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The Spike: or, Victoria University College Review, September, 1922

Dramatic Club

page 59

Dramatic Club.

The Dramatic Club, still the youngest of College institutions, has outgrown its infancy and attained a healthy adolescence, and although small it is properly full of enthusiasm. It is truly satisfactory to see the preparedness of quite a number of students to spend a night every week with the Dramatic Club, a demand made by no other club providing purely intellectual entertainment.

We have been in occupation of the Gymnasium every Tuesday night throughout the long term. The practice of reading in the old Men's Common Room seems to have died out, and it is best so, for the happy-go-lucky arrangements of reading there undeniably resulted in careless reading, while the realisation of the conspicuousness of a person on the stage induces effort to do well in those who find themselves so situated.

Quite the best reading was that of "The Shadow," Eden Philpotts magnificent tragedy. The leading parts were Philip (Mr. Evans) and Hester (Miss Morr. peth). Mr. Rishworth was astonishingly good in an unexpectedly congenial part as Willes Gay, a South Country Butcher." Mr. Pim Passes By," was another unqualified success, the bright particular star being Miss Baldwin, as Olivia. Miss Bailey as Dinah did justice to a part which suited her perfectly, and Mr. Fair as Mr. Pim was—Mr. Pim.

The last play of the long term was also well done, and was a complete change from the modernities to which we had hitherto been confined. The play was "Garrick," written in 1868 and in a setting a century older. It is composed of uproarious comedy mixed with a drama amounting almost to melodrama. "Garrick" was Mr. Wiren's triumph. He re-created the odious Tom Tallyhaut and made him abominable beyond description. Mr. Evans, as Garrick himself, had a difficult part and did it well.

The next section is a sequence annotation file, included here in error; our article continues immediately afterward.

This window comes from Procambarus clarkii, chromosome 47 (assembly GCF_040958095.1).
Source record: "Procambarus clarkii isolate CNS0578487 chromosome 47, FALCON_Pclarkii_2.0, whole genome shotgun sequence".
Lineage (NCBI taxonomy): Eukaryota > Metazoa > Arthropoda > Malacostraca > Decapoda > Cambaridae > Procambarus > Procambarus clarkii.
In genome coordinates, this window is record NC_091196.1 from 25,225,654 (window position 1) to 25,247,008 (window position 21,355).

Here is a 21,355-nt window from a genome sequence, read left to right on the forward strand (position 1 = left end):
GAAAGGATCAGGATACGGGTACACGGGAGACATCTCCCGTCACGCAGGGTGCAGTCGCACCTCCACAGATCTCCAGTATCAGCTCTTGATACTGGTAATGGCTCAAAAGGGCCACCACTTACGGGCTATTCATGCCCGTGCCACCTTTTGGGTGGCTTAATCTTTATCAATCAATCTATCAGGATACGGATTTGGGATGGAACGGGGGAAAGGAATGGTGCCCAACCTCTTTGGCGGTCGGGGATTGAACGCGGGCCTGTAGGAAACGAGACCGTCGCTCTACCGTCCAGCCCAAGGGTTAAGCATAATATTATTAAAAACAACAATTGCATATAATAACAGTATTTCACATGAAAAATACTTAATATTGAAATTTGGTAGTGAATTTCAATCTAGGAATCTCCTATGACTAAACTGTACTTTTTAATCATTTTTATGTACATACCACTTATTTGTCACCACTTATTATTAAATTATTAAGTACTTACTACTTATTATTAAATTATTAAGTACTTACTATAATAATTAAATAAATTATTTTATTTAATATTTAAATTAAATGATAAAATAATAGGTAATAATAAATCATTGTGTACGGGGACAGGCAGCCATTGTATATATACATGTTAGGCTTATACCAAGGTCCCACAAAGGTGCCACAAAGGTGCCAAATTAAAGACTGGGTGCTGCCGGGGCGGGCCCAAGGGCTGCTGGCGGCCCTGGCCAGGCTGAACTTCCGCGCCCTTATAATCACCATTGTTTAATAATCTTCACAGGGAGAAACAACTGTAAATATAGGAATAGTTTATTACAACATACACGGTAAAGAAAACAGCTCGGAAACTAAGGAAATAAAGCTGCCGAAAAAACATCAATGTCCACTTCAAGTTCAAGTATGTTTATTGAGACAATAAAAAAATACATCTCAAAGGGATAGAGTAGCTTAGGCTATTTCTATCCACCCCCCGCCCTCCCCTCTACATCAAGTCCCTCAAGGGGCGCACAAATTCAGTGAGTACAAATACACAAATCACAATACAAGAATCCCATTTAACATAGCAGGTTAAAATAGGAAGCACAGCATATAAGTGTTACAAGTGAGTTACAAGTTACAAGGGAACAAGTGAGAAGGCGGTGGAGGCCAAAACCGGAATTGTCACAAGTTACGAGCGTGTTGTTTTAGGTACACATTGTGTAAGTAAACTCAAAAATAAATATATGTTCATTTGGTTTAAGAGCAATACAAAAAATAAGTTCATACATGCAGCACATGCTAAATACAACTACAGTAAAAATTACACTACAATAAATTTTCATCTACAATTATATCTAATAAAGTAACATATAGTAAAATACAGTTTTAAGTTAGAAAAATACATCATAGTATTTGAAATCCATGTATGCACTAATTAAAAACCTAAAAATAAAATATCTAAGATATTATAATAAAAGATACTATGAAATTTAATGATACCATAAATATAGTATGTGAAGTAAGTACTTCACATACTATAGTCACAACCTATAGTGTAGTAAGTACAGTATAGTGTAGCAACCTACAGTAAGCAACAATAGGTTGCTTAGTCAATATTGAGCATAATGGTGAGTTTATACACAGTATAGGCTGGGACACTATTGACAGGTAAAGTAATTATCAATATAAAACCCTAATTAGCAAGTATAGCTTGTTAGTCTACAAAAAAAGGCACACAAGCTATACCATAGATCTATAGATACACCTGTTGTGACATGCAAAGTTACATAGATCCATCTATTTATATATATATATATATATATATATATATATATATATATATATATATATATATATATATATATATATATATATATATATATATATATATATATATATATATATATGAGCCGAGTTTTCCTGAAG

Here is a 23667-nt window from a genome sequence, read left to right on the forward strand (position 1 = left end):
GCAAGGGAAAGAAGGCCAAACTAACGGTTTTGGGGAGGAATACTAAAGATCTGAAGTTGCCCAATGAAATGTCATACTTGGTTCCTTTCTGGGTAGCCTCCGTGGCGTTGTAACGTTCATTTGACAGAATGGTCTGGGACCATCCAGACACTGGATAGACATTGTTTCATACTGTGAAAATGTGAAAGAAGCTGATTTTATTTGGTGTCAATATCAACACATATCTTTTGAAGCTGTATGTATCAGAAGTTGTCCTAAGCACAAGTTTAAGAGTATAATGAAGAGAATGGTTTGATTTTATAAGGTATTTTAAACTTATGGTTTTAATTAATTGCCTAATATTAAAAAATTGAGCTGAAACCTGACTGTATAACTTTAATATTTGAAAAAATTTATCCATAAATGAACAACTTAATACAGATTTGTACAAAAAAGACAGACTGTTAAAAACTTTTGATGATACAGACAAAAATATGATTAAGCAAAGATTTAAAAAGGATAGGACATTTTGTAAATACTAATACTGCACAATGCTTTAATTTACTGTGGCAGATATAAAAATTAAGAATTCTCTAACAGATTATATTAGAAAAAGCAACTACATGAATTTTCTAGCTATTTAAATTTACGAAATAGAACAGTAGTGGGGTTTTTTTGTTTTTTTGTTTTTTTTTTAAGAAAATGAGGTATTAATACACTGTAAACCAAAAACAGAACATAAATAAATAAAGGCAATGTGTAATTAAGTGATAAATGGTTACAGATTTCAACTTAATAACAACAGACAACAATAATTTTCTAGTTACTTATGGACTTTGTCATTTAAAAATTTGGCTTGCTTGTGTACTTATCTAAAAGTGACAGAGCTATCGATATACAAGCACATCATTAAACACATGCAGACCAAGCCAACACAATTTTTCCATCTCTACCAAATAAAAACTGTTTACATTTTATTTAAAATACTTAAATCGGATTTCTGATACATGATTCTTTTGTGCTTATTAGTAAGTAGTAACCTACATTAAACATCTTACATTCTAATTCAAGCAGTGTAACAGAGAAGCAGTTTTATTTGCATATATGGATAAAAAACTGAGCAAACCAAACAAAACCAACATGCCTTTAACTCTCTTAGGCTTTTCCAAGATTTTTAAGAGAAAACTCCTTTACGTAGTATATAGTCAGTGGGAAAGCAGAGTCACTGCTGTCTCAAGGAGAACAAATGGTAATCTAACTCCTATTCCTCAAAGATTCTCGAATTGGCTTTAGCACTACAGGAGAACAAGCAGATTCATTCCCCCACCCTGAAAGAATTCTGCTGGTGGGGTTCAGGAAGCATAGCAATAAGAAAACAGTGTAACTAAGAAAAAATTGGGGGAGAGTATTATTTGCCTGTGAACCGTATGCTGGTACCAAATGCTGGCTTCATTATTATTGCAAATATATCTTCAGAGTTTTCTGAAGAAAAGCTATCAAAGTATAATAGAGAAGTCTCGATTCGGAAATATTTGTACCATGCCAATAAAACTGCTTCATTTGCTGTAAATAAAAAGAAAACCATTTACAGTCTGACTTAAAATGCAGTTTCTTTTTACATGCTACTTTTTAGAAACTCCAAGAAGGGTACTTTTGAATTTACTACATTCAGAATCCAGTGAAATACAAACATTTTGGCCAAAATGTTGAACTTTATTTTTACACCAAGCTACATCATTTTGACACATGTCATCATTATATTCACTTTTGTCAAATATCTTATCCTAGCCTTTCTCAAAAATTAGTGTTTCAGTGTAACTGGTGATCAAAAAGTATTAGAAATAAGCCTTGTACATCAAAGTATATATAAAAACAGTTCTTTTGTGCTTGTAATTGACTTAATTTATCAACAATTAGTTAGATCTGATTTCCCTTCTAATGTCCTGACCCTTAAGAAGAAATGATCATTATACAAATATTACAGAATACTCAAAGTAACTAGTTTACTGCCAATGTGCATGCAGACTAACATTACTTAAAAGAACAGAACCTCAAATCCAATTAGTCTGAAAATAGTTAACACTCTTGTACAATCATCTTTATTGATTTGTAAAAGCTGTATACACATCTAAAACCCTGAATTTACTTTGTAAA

Other plays read were "The Younger Generation" (Stanley Houghton), "A Builder of Bridges," and "Press Cuttings"(Shaw). This last was so short that there was time to serve supper and allow disappointed dramaniacs to console themselves until ten o'clock with dancing. Two other short evenings were occupied with the reading of sketches from Anstey's "Man from Blankley's" collection, augmented on the second occasion by the re-enacting of the heart-rending drama of Bardell v. Pickwick," Mr. Cousins reading the narrative.

On July 4th the Rev. de Lisle was to lecture us on "O. Henry," but owing to the sudden serious illness of Mrs. de Lisle, he was unable to do so. The extracts which he had chosen to illustrate his lecture were read—badly. It was distinctly a wasted evening.

On July 25th Mr. H. E. Nicholls lectured a disappointingly small audience on"Modern Irish Verse and Drama." Mr. Nicholls read a most informative paper, and it is to be regretted that benefit was not taken of Mr. Nicholls' knowledge and research by a greater number of students. It is now clear, however, that the Club's work is to provide mind brightening rather than mind furnishing, amusement rather than erudition. The illustrative piece was Lady Gregory's" Work house Ward,"and it was not well read, the cumulative necessity of brogue and proper interpretation making a task beyond the power of the readers.

There is great work for the Dramatic Club to do, its success or non-success depending very much on the plays chosen. In fields other than play-reading there does not seem to be many chances of finding interest, but clever plays read almost as well as they act, and will always prove attractive to the student mind which is neither in the cobwebbed nor in the infuriated stages of its life history.